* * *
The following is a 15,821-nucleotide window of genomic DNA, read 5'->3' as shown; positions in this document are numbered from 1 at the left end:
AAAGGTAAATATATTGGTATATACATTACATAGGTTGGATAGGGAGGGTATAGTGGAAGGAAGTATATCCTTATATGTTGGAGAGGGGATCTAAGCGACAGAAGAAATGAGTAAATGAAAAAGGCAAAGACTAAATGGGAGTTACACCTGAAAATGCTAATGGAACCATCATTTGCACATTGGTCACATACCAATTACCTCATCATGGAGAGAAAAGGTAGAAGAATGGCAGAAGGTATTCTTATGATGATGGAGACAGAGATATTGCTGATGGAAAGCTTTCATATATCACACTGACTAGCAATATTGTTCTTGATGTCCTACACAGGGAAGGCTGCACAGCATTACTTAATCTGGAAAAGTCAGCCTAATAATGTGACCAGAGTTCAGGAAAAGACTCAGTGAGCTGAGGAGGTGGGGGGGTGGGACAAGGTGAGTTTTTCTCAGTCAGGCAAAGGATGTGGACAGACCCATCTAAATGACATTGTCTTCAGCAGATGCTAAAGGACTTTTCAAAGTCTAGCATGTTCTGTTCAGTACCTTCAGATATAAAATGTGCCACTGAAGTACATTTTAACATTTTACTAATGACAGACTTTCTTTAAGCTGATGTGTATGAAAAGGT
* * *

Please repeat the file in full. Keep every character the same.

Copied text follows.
The following is a 15,821-nucleotide window of genomic DNA, read 5'->3' as shown; positions in this document are numbered from 1 at the left end:
AAAGGTAAATATATTGGTATATACATTACATAGGTTGGATAGGGAGGGTATAGTGGAAGGAAGTATATCCTTATATGTTGGAGAGGGGATCTAAGCGACAGAAGAAATGAGTAAATGAAAAAGGCAAAGACTAAATGGGAGTTACACCTGAAAATGCTAATGGAACCATCATTTGCACATTGGTCACATACCAATTACCTCATCATGGAGAGAAAAGGTAGAAGAATGGCAGAAGGTATTCTTATGATGATGGAGACAGAGATATTGCTGATGGAAAGCTTTCATATATCACACTGACTAGCAATATTGTTCTTGATGTCCTACACAGGGAAGGCTGCACAGCATTACTTAATCTGGAAAAGTCAGCCTAATAATGTGACCAGAGTTCAGGAAAAGACTCAGTGAGCTGAGGAGGTGGGGGGGTGGGACAAGGTGAGTTTTTCTCAGTCAGGCAAAGGATGTGGACAGACCCATCTAAATGACATTGTCTTCAGCAGATGCTAAAGGACTTTTCAAAGTCTAGCATGTTCTGTTCAGTACCTTCAGATATAAAATGTGCCACTGAAGTACATTTTAACATTTTACTAATGACAGACTTTCTTTAAGCTGATGTGTATGAAAAGGT